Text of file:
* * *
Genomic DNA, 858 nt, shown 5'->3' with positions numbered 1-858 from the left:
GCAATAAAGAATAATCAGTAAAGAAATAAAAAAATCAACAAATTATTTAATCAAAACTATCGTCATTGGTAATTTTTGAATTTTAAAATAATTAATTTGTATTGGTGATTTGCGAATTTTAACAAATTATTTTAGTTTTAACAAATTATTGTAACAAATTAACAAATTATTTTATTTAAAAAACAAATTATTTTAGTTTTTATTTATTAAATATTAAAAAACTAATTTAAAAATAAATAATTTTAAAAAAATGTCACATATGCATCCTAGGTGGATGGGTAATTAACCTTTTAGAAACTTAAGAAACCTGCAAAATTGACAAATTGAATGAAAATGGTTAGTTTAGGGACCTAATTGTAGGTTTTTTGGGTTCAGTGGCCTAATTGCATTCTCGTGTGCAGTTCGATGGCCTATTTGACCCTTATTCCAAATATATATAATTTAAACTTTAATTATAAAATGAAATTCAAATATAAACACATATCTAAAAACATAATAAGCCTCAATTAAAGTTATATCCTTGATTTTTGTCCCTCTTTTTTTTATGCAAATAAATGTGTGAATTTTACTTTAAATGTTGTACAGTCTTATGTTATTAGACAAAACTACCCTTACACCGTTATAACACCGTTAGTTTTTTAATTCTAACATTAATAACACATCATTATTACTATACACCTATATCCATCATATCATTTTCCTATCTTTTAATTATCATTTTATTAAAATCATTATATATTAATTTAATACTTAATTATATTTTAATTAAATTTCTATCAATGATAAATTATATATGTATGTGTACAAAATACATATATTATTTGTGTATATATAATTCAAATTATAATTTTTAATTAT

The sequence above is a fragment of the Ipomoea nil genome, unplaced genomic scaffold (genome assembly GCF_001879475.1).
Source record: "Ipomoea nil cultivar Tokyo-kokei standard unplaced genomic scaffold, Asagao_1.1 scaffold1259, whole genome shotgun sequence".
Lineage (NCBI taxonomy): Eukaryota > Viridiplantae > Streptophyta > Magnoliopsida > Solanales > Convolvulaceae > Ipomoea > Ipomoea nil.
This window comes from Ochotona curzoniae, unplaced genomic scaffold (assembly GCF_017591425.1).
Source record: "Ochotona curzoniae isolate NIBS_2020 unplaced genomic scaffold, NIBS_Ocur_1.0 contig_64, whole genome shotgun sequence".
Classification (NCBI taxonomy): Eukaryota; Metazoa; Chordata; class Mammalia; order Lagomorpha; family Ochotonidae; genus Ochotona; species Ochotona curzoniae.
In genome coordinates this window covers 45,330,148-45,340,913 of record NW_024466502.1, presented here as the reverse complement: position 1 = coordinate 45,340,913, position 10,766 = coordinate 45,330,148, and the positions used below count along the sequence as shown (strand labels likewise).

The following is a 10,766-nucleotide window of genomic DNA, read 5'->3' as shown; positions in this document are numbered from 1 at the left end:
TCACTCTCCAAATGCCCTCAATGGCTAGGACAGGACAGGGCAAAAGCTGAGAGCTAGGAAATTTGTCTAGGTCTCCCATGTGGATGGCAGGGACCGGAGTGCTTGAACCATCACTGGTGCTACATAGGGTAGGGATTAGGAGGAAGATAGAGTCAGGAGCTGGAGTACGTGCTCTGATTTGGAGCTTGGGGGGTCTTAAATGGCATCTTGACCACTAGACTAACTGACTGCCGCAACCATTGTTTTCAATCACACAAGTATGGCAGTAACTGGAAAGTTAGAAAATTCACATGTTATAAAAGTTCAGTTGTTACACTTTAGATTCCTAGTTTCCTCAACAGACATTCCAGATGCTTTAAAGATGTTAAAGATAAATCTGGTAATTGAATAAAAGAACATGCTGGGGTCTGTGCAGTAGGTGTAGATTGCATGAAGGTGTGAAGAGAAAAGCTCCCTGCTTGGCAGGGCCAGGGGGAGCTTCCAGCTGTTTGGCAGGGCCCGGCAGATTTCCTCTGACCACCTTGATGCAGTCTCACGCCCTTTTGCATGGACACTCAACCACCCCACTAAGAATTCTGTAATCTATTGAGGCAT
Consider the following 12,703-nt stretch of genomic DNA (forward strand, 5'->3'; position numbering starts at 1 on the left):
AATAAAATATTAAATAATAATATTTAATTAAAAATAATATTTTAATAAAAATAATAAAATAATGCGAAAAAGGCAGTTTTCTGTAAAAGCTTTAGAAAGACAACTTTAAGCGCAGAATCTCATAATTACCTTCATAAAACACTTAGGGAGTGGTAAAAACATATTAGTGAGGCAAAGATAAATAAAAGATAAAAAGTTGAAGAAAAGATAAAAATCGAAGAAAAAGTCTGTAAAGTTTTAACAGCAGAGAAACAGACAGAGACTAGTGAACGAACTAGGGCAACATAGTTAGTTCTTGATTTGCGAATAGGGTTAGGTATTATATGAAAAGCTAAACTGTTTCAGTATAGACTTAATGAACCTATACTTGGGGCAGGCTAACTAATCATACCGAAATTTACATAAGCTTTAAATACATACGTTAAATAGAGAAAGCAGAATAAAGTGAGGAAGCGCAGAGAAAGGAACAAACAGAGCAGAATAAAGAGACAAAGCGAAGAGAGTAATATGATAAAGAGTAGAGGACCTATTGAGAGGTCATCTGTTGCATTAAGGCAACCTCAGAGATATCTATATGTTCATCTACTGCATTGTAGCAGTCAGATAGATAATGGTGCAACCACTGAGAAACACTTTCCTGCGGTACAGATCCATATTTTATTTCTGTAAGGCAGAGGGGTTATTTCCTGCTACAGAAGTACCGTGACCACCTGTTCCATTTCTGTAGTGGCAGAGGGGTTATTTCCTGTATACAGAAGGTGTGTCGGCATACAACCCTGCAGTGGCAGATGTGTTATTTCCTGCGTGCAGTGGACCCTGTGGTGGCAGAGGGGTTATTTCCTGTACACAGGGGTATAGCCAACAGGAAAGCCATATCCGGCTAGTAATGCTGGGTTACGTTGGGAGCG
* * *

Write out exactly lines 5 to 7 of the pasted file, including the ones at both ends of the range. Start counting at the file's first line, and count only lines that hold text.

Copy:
Lineage (NCBI taxonomy): Eukaryota > Viridiplantae > Streptophyta > Magnoliopsida > Solanales > Convolvulaceae > Ipomoea > Ipomoea nil.
This window comes from Ochotona curzoniae, unplaced genomic scaffold (assembly GCF_017591425.1).
Source record: "Ochotona curzoniae isolate NIBS_2020 unplaced genomic scaffold, NIBS_Ocur_1.0 contig_64, whole genome shotgun sequence".